|Mamata at the news conference at Writers’|
Calcutta, May 23: Mamata Banerjee today announced that her government would run Saradha-owned channels Tara Music and Tara Newz till an investor offered to take them over, raising questions of administrative propriety and stepping into tricky legal terrain.
Saradha chief Sudipta Sen had served closure notices on the two channels on April 15.
“We are set to run two channels, Tara Newz and Tara Music, for the time being in the public interest. To do that, we have to enact legislation under the provisions of Article 31A(b) of the Constitution. The modalities will be spelt out in the legislation,” Mamata said at Writers’ Buildings this afternoon.
She said Rs 26 lakh would be released from the chief minister’s relief fund to provide an ex gratia of Rs 16,000 each to these two channels’ 168 employees (the actual sum would be Rs 26.88 lakh). The fund is generally used to assist people struck by calamity.
No precedent could be found of a state government running a TV channel though many political parties do so to reach out to supporters. The DMK runs Kalaignar TV in Tamil Nadu; the Telugu Desam owns Studio N in Andhra Pradesh and Kerala has two CPM-backed channels.
Besides, a senior official in Delhi said that telecom regulator Trai had recently restrained state governments from running TV channels after several states applied to the information and broadcasting ministry for permission to do so.
“If the bill (allowing the Bengal government to run these two channels) goes to Delhi for presidential assent, the issue (Trai order) is sure to come up,” the official said.
Although running a channel “for the time being” does not amount to a direct takeover —which involves becoming the owner and bearing the financial liabilities —– the decision has raised questions that neither the chief minister nor any senior official has answered so far:
Why did Mamata zero in on these two channels though several other Saradha Group media outfits — Channel 10 and the newspapers Bengal Post and Sakalbela — were closed after the group went bust?
“Is it the government’s responsibility to run news and music channels?” asked a senior IAS officer, questioning the government’s priorities.
While the decision may be seen as a humanitarian gesture to save jobs, can it be more than a one-off affair?
“Can it be done as a matter of principle?” leader of the Opposition Surjya Kanta Mishra asked. “If several such organisations close down, what will the government’s stand be?”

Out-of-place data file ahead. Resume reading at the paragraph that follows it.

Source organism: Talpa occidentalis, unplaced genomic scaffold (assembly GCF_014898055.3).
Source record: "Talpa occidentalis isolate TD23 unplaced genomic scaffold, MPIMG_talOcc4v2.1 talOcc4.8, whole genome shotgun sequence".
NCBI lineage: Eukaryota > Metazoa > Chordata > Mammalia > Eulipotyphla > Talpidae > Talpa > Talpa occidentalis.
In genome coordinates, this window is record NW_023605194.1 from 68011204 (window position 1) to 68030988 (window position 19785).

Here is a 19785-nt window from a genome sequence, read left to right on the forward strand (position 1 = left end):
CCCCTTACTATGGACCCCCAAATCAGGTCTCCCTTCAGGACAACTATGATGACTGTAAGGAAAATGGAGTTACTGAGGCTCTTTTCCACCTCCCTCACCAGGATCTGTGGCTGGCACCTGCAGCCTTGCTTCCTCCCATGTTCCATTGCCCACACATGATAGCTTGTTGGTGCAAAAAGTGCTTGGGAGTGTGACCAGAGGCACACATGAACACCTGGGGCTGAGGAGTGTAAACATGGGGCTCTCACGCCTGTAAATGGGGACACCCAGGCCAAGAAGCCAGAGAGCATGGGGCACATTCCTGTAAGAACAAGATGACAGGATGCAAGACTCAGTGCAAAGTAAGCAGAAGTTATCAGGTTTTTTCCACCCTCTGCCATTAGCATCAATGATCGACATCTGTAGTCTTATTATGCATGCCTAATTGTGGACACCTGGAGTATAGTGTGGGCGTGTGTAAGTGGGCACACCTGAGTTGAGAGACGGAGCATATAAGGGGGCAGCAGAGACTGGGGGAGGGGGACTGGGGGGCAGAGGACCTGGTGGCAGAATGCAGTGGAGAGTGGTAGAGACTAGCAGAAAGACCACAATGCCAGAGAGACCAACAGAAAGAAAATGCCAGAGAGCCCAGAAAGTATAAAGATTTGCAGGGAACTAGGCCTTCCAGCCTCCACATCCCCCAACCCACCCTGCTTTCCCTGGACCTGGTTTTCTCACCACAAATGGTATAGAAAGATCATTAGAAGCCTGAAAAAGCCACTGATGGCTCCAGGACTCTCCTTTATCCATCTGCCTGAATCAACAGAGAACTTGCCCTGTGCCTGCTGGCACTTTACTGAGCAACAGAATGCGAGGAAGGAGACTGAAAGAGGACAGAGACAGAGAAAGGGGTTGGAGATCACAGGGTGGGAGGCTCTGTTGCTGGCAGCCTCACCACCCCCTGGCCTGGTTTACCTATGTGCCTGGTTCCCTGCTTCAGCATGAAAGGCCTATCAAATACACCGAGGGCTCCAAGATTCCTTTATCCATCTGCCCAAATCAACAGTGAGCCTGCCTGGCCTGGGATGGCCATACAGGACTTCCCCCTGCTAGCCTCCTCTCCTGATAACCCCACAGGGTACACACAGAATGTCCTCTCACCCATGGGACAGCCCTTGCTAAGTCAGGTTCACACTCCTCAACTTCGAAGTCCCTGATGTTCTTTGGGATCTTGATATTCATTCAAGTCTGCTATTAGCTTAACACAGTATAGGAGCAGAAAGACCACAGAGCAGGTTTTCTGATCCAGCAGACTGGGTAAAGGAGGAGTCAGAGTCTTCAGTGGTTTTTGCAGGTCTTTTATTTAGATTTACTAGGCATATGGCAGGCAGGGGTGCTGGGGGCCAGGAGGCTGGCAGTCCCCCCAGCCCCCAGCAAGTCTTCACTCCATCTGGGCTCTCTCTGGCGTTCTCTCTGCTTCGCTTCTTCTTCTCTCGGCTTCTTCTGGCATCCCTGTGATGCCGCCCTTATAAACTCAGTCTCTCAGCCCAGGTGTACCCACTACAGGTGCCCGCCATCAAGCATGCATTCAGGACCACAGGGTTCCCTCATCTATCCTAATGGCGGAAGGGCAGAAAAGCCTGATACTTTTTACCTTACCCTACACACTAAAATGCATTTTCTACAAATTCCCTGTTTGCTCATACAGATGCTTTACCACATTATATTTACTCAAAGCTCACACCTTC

This isn’t the first time such queries have come up over the Mamata government’s decisions. When the chief minister on May 8 announced a decision to run deposit schemes to protect people from sham companies, many had suggested this was an area best left to the private sector.
Aides said Mamata had been moved by Tara employees’ plight after watching their tearful last programme on April 15. Since it’s a decision by the chief minister, no Trinamul leader wanted to be quoted on the subject.
One party leader said Mamata had done the right thing as the channels can be “utilised subtly” during the election season to reach out to voters.
“Besides, the way the government is planning its association with the channels, there won’t be any major financial liabilities,” he added.
Mamata has clarified that as the government would run the channels for a “specific but short period”, it would not shoulder their past liabilities.
“The Bengal government had earlier run the Great Eastern Hotel for a particular period in 1975 without taking any past liability,” the chief minister said.
She did not say anything about salaries (apart from the ex gratia) or operational costs. Nor did she explain by when her government can start running the channels.
According to an internal note prepared by the department of information and cultural affairs, the government’s decision can be implemented only after the Assembly passes a bill and the President gives assent — usually a time-consuming process.
Some Writers’ sources said the state government could have skirted these problems had it decided to restrict its role to facilitating a staff association’s quest for an investor to take over these channels. Calcutta High Court had allowed the Tara TV Employees Welfare Association to run the two channels after Sen’s closure notice.
There’s an earlier instance too of the Bengal government trying to help an ailing media outfit. In 1974, Siddhartha Shankar Ray’s Congress government had taken over Basumati, a Bengali newspaper that was struggling to survive.
Although the Left Front government carried on supporting Basumati, the newspaper failed to stand up to competition and stopped publishing in the mid-1990s. Government support has kept its press alive but its operations are restricted to printing government documents.
“It (government help) didn’t serve any purpose.… Despite government support, it died a natural death,” a senior Congress leader said.